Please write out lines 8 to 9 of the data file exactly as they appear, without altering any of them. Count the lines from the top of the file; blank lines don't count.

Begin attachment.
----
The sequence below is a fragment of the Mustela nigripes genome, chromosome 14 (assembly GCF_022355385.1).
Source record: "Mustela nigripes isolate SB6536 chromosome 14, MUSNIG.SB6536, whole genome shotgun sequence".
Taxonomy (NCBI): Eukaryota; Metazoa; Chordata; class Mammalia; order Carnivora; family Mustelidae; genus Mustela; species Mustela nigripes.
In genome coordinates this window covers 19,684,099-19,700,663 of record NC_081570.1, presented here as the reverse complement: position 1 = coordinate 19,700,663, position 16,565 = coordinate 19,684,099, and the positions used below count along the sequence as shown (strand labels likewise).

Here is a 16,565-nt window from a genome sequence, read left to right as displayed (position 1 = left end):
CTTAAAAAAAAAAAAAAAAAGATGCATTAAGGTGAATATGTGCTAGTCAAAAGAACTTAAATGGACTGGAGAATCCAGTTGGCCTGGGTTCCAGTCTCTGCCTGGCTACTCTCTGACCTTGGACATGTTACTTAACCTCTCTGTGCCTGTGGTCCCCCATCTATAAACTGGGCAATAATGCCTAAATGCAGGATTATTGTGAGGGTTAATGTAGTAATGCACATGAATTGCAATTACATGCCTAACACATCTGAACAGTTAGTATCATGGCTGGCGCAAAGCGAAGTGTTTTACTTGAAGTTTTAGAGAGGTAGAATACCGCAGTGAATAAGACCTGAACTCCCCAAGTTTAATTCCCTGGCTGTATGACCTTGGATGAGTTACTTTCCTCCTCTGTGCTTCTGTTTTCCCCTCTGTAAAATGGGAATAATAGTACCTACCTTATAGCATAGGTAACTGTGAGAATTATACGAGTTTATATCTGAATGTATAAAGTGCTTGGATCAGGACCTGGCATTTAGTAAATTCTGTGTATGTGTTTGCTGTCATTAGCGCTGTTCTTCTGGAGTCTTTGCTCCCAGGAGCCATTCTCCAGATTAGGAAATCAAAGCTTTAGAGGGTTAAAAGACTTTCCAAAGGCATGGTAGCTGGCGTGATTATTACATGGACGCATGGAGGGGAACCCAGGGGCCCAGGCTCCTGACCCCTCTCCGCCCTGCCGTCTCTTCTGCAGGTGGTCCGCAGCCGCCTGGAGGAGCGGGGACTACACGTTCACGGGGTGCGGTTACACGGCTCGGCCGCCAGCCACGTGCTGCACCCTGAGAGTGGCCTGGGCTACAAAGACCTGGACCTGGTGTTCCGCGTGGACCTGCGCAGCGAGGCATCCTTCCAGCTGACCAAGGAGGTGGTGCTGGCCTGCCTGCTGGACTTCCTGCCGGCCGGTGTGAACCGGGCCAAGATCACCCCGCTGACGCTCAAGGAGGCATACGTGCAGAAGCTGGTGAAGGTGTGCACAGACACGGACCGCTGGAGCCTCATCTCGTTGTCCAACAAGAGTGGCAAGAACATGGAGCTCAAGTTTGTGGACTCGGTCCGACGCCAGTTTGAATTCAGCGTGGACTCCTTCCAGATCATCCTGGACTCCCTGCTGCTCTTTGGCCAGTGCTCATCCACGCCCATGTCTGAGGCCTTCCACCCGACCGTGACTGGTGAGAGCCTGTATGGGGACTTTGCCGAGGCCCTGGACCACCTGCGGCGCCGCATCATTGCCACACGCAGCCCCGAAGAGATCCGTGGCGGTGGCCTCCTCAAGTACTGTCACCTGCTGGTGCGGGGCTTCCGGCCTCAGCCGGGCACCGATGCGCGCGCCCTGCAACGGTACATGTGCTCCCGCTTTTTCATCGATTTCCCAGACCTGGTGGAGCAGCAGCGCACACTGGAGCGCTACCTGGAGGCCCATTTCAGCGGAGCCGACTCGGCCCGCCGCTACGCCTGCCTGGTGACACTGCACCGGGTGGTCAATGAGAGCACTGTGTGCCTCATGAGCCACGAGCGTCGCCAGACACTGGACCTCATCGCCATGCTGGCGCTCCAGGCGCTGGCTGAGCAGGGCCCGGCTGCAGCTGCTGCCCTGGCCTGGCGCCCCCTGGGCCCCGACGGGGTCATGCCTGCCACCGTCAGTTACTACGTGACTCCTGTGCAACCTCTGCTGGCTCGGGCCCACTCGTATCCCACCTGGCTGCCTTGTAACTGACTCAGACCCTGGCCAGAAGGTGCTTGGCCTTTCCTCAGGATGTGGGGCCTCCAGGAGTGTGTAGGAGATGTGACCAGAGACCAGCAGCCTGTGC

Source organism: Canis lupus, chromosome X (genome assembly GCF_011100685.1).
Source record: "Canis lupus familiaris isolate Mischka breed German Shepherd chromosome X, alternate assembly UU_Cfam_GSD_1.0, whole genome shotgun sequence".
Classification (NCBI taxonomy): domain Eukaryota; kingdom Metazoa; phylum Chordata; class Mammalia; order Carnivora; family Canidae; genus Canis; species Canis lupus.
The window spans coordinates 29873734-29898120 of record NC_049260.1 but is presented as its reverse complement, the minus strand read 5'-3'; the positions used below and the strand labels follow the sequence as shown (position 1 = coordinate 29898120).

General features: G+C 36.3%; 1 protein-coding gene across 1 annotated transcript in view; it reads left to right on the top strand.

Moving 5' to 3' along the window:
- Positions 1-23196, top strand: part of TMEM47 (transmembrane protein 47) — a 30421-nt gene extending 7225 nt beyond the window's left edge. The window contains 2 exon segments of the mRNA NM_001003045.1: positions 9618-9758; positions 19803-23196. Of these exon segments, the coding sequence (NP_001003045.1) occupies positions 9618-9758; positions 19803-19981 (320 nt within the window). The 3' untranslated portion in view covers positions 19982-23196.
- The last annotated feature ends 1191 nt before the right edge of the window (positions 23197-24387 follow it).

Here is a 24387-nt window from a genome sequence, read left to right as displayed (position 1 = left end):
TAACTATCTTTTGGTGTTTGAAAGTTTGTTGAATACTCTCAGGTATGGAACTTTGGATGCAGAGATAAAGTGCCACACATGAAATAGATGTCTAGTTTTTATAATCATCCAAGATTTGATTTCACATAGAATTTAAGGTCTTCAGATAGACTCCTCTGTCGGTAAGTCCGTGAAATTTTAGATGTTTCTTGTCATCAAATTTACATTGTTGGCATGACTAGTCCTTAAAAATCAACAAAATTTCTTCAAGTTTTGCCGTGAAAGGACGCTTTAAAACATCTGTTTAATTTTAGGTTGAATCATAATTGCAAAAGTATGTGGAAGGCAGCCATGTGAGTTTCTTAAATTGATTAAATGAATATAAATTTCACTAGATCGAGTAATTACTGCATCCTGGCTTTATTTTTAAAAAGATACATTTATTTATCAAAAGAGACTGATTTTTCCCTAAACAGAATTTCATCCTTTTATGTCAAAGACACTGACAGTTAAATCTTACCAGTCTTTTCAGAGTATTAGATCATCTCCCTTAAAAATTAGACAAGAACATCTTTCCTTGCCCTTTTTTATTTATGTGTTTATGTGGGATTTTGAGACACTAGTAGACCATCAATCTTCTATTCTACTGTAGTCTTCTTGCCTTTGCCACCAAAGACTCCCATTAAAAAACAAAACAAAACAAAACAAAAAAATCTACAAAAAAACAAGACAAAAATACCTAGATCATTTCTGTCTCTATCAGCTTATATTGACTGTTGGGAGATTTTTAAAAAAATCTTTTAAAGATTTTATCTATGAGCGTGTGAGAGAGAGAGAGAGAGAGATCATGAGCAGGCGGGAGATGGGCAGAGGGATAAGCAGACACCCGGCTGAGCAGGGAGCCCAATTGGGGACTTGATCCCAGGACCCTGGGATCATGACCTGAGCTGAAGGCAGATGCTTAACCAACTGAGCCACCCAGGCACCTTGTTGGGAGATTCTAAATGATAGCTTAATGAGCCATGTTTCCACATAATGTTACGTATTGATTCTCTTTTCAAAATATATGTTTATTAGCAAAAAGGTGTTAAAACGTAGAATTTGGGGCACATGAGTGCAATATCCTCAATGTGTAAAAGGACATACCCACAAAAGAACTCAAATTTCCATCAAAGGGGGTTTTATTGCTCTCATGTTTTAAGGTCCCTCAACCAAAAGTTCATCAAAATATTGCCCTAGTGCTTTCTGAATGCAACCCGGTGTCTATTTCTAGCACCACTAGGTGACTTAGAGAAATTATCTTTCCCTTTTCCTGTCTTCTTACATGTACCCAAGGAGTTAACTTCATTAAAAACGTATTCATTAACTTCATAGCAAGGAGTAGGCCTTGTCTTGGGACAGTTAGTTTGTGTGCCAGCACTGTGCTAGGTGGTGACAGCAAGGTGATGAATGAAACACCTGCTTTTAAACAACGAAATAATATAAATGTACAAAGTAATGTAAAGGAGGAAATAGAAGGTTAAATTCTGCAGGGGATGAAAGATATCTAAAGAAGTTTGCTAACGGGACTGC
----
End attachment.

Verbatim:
Source record: "Canis lupus familiaris isolate Mischka breed German Shepherd chromosome X, alternate assembly UU_Cfam_GSD_1.0, whole genome shotgun sequence".
Classification (NCBI taxonomy): domain Eukaryota; kingdom Metazoa; phylum Chordata; class Mammalia; order Carnivora; family Canidae; genus Canis; species Canis lupus.